ADD and ADHD Treatments

Posted by on March 18, 2011 in Blog, Medical |

in my recent blog, I discussed the typical symptoms of ADD/ADHD, so please read the last blog if you have not already done so.

ADD and ADHD can be a frustrating problem to have since it can be perceived as laziness and not trying hard enough, and so it may not be taken seriously. Some doubt that it is a real medical problem ad believe that it can be beaten by positive thinking and hard work or trying harder. Parents may think, “I was able to make it, so you can pick yourself up by your boot straps and do it too.” Some feel that it is a newfangled made-up diagnosis, that it is not real like other medical problems since there is no blood test or scan to diagnose it. Some parents don’t feel comfortable with putting their kids on medications. There are a lot of misconceptions and lack of knowledge about this topic, as well as all other conditions that I treat.

There are many ADD and ADHD treatments, such as changes in the classroom and teaching style, having the kid sit at the front of the class room, giving extra time for tests, and sitting them in a quieter area away from the rest of the class. There are non-medication options, such as biofeedback and other treatments, but they can be time consuming, expensive, and may not work very well. For adults at work, being in a quiet area with minimal distractions can help, as well as having some one else, such as a secretary organizing the schedule and keeping the person on track.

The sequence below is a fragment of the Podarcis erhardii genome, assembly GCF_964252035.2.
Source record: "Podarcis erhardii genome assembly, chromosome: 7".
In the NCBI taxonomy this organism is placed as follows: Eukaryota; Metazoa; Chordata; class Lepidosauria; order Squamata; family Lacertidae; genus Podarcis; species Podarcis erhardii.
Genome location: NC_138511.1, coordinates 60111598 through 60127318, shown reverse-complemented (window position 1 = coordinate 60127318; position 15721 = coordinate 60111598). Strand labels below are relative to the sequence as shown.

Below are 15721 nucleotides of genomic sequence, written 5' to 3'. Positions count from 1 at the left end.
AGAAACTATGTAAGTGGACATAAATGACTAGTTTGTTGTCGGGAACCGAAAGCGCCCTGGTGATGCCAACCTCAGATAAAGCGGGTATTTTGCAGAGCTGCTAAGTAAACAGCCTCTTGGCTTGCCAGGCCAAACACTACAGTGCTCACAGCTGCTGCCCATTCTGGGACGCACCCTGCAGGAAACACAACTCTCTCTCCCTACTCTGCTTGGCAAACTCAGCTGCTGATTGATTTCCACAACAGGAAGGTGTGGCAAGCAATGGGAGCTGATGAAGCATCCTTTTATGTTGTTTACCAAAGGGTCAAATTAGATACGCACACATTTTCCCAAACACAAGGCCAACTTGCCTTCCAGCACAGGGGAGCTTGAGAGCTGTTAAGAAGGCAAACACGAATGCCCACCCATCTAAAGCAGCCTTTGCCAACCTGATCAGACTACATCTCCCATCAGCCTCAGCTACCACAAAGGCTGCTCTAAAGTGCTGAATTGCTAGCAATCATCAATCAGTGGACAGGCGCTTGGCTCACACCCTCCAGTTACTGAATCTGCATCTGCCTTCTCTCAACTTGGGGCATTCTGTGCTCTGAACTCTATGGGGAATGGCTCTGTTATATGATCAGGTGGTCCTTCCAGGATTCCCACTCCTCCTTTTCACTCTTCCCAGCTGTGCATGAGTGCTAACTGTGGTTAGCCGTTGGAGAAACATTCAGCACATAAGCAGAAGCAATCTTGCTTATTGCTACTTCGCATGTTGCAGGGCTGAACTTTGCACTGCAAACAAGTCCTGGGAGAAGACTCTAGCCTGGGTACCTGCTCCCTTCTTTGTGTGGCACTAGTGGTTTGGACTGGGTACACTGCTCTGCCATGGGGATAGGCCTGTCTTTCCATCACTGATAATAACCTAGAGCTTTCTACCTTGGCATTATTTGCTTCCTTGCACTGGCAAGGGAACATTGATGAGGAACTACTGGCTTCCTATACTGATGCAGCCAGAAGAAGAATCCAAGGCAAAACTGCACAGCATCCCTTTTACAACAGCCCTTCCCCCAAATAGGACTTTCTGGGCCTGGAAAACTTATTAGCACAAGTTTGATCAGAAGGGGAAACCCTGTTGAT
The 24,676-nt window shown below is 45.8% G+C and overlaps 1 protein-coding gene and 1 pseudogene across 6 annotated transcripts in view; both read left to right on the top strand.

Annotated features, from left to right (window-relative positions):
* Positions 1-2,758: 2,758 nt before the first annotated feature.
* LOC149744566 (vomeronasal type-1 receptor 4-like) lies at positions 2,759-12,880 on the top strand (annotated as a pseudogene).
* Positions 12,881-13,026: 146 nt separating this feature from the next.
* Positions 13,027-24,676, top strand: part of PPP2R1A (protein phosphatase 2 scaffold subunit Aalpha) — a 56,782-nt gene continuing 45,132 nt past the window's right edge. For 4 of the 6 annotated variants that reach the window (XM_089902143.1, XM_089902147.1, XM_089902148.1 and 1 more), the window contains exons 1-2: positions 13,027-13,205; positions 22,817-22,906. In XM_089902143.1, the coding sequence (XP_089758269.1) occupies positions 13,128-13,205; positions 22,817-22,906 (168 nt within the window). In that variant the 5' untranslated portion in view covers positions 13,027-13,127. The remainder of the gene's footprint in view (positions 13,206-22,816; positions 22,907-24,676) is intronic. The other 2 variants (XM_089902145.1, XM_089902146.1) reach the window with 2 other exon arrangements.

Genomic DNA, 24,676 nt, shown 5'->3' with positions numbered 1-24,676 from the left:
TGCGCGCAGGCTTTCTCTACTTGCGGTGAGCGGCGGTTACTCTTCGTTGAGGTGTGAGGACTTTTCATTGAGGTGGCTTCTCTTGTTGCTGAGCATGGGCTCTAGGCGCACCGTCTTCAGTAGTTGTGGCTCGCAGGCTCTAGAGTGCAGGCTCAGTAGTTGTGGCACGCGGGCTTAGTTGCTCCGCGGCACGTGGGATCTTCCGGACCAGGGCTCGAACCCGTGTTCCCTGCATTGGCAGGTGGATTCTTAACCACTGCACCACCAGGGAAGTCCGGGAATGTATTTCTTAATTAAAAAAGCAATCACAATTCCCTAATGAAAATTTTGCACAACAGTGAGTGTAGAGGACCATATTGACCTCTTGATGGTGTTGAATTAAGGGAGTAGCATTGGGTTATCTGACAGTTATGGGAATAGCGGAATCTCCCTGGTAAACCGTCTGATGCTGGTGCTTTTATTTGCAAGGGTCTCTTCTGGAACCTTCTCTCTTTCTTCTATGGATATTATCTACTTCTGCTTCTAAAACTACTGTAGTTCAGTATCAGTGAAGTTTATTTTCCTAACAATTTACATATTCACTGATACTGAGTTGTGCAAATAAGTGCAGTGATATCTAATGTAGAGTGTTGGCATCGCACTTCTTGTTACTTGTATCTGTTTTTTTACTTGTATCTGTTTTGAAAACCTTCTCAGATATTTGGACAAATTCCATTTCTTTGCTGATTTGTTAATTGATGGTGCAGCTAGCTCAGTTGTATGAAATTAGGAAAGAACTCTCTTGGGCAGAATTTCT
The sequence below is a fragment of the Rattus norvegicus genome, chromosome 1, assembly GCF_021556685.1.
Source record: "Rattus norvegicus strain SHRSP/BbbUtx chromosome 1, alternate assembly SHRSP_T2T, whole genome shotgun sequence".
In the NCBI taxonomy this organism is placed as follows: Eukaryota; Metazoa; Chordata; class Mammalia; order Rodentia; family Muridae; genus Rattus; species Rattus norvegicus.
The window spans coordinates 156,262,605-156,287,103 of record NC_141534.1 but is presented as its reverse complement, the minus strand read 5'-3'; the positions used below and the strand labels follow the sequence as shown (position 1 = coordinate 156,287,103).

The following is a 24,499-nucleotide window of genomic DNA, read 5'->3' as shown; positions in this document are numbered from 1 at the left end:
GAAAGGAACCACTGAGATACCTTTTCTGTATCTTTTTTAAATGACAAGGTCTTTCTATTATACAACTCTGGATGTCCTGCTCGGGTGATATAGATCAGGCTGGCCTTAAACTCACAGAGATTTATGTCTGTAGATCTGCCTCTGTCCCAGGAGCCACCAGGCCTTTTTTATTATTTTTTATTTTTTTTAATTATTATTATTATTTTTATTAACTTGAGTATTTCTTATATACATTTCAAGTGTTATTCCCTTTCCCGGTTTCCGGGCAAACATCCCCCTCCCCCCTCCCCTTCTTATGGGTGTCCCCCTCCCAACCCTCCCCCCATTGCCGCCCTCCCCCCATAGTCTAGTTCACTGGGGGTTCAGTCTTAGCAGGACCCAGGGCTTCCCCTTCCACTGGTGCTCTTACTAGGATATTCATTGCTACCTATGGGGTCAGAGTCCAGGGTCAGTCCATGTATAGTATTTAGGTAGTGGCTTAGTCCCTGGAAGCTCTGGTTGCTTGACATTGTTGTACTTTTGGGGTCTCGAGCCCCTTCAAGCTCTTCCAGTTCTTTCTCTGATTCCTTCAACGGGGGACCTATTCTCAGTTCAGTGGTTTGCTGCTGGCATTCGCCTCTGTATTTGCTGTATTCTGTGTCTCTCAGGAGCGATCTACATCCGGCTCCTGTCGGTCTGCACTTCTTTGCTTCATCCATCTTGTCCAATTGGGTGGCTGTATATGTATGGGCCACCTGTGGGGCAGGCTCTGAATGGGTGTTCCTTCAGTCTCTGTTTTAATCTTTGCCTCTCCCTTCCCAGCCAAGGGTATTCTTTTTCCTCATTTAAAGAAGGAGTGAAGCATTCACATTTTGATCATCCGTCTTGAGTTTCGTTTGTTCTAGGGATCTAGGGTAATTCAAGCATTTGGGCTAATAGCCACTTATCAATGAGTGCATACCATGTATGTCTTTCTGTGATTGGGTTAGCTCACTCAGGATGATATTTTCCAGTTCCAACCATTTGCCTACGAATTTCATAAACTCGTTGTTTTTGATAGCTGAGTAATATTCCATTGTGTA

ADD and ADHD treatments also include medications, and are generally safe and well tolerated. Stimulants are the gold standard, and they work by stimulating the chemicals in the nervous system forward so that they connect more quickly and efficiently. Adderall, Concerta, Ritlain, Vyvanse, Metadate, and Daytrana Patch are among the several medications in this class. Some don’t tolerate them well, with side effects such as jitteriness, fatigue, loss of appetite, insomnia, and apathy/ flattening of personality. These can be minimized if they are dosed starting low and titrating slowly.

There are also non-stimulant options, such as Strattra and Intuniv. I also often use medications that are normally given for anxiety and depression, such as Pristiq, Effexor XR, Cymbalta, and Welbutrin XL. Norepinephorine and dopamine are the two key chemicals that imbalance in the nervous system leading to ADD, and most of the non-stimulants work by blocking the abormal re-uptake at one or both of these sites on the nerve cells.

ADD often co-exists with anxiety, depression, bipolar disorder, and other mood disorders, so I often combine stimulants and non-stimulants together, which inhance mood, energy, motivation, and decrease stress and restore the person’s underlying personality. The stimulants increase the water pressure in the pipes, while the non-stimulants fix the leaks on the faucets, so they can work in a symbiotic fashion.

If you suspect yourself, a family member, or friend of having ADD, call my office if you have any questions or would like an appointment. Let me know if you would like me to discuss any particular topics on future blogs. Bye for now…

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